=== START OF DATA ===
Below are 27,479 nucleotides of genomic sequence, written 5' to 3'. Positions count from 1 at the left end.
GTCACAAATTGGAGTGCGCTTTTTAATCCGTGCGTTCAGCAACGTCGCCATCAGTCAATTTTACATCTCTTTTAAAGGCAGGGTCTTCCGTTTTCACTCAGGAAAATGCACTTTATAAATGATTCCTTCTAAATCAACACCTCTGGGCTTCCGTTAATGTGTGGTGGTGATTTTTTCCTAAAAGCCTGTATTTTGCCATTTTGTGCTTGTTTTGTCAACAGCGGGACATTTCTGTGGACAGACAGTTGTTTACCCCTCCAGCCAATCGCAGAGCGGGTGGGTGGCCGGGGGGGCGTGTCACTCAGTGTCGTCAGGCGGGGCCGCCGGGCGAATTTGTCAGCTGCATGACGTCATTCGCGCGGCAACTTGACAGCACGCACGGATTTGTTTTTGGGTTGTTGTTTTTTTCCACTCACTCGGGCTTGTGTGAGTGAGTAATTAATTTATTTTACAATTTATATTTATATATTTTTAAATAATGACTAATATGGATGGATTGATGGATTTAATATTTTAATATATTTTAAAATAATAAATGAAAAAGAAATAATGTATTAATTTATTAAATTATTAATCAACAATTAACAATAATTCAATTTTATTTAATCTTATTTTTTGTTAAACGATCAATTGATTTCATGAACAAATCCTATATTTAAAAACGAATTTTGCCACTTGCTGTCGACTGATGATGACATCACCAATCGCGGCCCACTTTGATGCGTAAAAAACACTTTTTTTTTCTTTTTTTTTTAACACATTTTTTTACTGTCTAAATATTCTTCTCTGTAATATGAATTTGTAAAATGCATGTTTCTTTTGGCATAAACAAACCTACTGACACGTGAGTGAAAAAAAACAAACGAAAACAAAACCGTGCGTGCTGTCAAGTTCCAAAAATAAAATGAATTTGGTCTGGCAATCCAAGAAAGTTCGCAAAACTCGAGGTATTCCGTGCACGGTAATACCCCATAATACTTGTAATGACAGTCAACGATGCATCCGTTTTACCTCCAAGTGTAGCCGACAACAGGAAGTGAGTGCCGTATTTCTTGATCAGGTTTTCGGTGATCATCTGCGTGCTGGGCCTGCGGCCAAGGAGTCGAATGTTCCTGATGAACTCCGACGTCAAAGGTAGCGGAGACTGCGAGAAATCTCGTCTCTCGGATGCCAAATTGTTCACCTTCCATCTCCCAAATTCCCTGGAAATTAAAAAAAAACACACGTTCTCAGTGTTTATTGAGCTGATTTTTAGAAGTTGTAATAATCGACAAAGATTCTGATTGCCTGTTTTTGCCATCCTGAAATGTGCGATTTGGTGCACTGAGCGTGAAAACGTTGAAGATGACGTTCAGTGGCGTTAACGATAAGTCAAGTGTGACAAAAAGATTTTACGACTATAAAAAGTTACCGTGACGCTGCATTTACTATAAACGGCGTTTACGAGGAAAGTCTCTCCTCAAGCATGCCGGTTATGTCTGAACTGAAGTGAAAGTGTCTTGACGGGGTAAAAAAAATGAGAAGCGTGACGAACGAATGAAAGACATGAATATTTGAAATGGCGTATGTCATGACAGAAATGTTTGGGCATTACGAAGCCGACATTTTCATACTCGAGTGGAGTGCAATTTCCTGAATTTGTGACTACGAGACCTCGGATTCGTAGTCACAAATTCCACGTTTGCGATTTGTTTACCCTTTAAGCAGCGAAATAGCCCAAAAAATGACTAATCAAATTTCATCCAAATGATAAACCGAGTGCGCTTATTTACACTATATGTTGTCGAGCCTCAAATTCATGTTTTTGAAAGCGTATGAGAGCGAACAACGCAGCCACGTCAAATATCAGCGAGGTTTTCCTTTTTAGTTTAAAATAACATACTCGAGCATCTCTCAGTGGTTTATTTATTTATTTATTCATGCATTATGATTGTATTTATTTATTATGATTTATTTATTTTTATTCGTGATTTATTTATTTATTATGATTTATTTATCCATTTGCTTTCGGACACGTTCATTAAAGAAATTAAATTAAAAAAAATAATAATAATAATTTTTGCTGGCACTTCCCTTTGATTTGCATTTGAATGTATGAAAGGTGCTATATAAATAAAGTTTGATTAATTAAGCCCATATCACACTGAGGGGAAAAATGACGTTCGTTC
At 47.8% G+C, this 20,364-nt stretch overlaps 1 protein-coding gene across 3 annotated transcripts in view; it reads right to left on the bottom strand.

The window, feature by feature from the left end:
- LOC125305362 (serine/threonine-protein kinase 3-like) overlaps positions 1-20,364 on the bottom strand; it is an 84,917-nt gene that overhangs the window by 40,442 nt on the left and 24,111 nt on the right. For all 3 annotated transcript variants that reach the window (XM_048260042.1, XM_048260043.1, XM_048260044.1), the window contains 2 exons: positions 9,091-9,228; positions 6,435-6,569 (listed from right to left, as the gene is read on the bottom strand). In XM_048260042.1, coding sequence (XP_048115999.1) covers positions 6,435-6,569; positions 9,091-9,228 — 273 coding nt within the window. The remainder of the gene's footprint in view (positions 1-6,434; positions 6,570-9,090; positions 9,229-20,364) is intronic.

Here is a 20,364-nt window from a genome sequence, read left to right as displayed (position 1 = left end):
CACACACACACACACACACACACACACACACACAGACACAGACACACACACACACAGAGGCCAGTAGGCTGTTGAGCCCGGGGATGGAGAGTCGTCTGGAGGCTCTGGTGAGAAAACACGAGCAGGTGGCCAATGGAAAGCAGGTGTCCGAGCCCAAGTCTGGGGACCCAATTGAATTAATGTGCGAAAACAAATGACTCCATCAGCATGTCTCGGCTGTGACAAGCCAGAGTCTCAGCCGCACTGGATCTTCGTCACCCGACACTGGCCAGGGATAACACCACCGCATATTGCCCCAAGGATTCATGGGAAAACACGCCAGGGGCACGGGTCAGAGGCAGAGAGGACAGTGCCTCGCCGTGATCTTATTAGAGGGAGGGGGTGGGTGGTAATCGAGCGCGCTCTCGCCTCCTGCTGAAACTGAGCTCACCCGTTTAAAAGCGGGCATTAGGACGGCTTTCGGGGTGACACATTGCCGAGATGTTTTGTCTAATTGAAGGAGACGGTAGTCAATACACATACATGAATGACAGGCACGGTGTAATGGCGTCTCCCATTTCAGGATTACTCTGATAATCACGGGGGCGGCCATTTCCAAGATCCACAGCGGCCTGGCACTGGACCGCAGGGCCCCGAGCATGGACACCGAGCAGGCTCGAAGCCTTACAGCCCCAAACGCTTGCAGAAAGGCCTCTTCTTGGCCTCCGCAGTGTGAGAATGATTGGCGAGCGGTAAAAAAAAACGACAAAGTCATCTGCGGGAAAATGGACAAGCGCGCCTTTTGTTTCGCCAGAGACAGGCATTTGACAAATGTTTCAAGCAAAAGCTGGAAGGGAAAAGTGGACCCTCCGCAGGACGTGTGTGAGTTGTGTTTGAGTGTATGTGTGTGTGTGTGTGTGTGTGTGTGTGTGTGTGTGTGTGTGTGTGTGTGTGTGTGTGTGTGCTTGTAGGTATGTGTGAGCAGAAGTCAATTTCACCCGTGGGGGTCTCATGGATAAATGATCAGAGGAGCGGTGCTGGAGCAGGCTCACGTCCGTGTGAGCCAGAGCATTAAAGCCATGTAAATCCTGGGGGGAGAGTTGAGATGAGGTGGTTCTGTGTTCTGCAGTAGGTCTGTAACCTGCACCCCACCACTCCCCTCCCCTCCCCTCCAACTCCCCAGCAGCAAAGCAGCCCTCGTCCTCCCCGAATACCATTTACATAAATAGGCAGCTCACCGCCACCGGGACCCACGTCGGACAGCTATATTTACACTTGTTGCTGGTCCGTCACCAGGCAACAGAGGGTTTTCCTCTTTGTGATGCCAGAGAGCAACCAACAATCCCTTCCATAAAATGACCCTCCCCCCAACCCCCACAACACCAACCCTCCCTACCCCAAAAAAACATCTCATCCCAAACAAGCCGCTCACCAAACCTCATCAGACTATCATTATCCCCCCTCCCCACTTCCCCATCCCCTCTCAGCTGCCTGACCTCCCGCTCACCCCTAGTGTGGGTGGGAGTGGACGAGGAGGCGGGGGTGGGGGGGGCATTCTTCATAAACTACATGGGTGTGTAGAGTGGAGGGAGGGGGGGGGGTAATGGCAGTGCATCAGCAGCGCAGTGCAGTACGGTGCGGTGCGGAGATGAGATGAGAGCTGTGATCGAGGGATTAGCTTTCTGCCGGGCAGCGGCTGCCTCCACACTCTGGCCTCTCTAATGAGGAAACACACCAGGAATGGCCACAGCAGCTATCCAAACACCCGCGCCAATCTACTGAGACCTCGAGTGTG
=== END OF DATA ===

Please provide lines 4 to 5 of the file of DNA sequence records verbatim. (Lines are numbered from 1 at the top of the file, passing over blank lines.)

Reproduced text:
The window, feature by feature from the left end:
- LOC125305362 (serine/threonine-protein kinase 3-like) overlaps positions 1-20,364 on the bottom strand; it is an 84,917-nt gene that overhangs the window by 40,442 nt on the left and 24,111 nt on the right. For all 3 annotated transcript variants that reach the window (XM_048260042.1, XM_048260043.1, XM_048260044.1), the window contains 2 exons: positions 9,091-9,228; positions 6,435-6,569 (listed from right to left, as the gene is read on the bottom strand). In XM_048260042.1, coding sequence (XP_048115999.1) covers positions 6,435-6,569; positions 9,091-9,228 — 273 coding nt within the window. The remainder of the gene's footprint in view (positions 1-6,434; positions 6,570-9,090; positions 9,229-20,364) is intronic.